NID ramping up drought management efforts |

NID ramping up drought management efforts

Matthew Renda
Staff Writer

The levels of Folsom Lake are historically low as extreme drought has gripped much of California.

As the spell of dry weather appears unbreakable in the near term, Nevada County's water agency began implementing elements of a drought contingency plan.

"In light of the particularly dry weather pattern, we need to take actions to conserve as much water as possible," said NID Operations Manager Chip Close during the Wednesday meeting of the board of directors.

NID will immediately freeze all new or increase sales of winter irrigation water, convene a Drought Hardship Committee, issue a letter to area fire districts asking them to limit drills that use water, reduce treated water by 20 percent on large landscapes and maintain a carryover storage of at least 78,000 feet for 2015.

Reservoir storage within the district totals about 146,010 acre feet, which is 91 percent of the historical average and 58 percent of capacity, said Sue Sindt of NID.

“Are we doomed? Well, we need an above-average period of rain, but not necessarily an above-average year.”
Sue Sindt, NID

While the numbers do not spell calamity, storage is consistently decreasing during a time of year when it typically increases.

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"Are we doomed? Well, we need an above-average period of rain but not necessarily an above-average year," Sindt said.

The National Weather Service said there is no precipitation expected to hit the region in the near term.

"The first hint of anything is Feb. 2," said Johnnie Powell, a forecaster with the weather service."The high-pressure ridge would have to break down."

This massive high-pressure ridge has encamped above Northern California, deflecting storms to the north and south.

In some cases, storm systems crash into the high-pressure ridge, break up and then reform in time to dump copious loads of snow on the East Coast, Powell said.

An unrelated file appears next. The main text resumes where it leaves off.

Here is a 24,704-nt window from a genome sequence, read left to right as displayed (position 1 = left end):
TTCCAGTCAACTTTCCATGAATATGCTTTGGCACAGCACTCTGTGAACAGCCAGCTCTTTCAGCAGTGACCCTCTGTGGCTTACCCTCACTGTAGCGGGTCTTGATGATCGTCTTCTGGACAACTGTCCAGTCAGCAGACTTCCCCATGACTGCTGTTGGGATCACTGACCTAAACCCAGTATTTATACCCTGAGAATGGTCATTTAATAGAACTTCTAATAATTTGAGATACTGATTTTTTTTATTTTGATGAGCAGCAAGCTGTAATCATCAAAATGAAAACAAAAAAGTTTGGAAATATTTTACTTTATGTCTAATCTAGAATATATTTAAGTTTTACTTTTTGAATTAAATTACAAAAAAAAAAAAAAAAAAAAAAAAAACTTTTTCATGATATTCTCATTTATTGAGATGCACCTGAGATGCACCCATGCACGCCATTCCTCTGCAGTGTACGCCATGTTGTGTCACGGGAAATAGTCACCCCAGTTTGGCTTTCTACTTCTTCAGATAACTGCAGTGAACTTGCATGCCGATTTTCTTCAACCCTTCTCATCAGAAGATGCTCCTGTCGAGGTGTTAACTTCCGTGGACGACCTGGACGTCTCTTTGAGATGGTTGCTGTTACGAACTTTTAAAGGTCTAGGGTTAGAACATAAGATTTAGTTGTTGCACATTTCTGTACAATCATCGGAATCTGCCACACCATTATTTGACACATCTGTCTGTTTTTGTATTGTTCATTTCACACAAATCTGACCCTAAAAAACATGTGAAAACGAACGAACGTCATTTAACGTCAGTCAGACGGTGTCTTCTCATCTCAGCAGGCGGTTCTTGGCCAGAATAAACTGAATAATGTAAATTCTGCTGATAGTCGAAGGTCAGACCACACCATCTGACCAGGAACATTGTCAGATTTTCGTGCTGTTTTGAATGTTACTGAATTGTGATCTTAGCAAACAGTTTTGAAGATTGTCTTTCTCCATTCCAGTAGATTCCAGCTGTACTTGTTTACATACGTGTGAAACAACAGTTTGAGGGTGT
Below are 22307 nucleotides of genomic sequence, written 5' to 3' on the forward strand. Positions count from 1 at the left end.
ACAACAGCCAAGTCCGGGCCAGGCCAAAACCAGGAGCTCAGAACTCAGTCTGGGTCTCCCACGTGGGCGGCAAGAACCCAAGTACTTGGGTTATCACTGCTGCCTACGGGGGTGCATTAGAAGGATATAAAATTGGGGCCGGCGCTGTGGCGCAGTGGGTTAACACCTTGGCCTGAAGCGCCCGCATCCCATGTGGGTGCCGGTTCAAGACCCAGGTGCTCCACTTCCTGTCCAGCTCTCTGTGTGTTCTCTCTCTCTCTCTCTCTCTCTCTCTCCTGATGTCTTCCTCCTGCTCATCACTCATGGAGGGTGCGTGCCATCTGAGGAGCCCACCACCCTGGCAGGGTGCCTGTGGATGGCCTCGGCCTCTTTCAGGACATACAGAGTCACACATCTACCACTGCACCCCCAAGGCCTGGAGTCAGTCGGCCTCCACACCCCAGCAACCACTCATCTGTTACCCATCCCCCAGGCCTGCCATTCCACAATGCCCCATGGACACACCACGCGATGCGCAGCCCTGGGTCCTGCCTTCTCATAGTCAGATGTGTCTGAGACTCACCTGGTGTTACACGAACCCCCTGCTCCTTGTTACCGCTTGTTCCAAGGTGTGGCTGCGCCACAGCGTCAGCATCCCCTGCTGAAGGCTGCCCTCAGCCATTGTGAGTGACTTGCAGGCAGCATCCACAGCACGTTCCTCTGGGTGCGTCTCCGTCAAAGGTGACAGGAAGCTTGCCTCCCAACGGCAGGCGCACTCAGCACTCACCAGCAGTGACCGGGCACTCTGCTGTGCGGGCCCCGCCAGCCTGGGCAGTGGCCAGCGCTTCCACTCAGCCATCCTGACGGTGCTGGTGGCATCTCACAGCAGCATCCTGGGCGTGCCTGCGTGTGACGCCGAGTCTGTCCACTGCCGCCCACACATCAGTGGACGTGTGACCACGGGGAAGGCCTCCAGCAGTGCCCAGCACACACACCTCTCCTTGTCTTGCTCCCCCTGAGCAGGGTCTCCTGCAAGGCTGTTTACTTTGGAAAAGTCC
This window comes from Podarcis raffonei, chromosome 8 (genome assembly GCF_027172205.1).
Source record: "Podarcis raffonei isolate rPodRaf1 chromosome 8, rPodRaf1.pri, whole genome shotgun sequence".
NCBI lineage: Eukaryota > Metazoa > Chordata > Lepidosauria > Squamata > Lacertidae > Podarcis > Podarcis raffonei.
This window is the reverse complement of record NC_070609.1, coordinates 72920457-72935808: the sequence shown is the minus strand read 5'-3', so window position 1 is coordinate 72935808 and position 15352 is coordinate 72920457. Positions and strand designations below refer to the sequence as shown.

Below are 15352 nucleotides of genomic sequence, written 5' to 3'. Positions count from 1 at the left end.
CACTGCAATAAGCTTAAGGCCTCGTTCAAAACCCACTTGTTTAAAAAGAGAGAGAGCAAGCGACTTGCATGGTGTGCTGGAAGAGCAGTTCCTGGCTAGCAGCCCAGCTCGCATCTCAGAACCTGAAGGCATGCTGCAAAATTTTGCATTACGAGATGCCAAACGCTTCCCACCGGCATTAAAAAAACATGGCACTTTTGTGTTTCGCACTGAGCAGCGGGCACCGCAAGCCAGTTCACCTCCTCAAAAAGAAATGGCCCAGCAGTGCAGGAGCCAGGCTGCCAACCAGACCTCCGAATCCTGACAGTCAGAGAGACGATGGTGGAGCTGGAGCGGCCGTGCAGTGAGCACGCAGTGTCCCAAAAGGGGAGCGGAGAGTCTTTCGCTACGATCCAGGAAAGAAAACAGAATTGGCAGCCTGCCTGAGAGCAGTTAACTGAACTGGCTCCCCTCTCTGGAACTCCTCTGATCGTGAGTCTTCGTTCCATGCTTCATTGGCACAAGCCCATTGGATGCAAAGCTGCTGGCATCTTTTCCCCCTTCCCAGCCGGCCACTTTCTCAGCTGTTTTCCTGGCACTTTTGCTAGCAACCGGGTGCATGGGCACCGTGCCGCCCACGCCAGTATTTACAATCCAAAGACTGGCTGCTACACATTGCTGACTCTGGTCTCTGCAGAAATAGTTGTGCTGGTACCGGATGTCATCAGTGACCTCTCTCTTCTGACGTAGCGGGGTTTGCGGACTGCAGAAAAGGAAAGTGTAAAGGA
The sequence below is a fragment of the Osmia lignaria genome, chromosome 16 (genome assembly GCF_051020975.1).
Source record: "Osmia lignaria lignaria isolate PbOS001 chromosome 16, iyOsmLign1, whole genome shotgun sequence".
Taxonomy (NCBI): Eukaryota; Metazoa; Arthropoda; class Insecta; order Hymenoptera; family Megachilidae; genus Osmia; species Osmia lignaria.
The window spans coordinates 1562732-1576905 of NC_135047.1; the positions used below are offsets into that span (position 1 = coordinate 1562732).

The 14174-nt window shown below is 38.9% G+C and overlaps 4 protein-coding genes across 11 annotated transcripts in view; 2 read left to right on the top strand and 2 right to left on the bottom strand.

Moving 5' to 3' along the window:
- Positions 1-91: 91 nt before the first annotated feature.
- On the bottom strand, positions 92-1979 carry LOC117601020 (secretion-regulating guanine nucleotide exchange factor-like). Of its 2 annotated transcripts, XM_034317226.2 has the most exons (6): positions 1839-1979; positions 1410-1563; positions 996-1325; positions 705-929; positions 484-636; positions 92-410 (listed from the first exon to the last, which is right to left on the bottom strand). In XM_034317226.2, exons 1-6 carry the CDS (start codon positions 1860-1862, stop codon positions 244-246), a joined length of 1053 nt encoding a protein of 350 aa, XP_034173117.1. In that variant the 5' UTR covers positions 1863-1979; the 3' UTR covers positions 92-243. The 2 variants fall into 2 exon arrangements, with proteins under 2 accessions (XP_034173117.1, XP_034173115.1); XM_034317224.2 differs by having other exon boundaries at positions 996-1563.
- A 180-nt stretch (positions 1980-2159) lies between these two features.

NID measures snowfall at a station near Bowman Reservoir, and only 9 inches of precipitation has fallen so far, which represents 29 percent of average and less rain than fell during the 1976-77 water year — the last time a severe drought struck the region.

"It's trending to be the worst year of record," Sindt said. "But we are only halfway through the year, quantity-wise."

If the trend continues into February, NID is expected to declare a drought of an as-of-yet unspecified stage during the board of directors meeting slated for Feb. 26.

The long-term outlook compiled by the Climate Prediction Center based in Maryland calls for a below-average period of rainfall for February, March and April.

Sindt also noted that the climate agency's classification for extreme drought applied to 28 percent of California last week and jumped to about 63 percent over the course of one week.

"The severity is growing," Sindt said.

A drought proclamation by NID could entail a declaration of no available surplus water, placing a freeze on new summer irrigation water, the beginning of a Proposition 218 process to raise rates for certain tiers of water usage, establish a list of acceptable water use and create an informational drought web page.

Last week, Gov. Jerry Brown declared an emergency drought for California. During his recent State of the State Address, he touted California's resiliency in rebounding from its fiscal difficulties but said the worst drought in a century will present a significant challenge to the region.

To contact Staff Writer Matthew Renda, email or call 530-477-4239.

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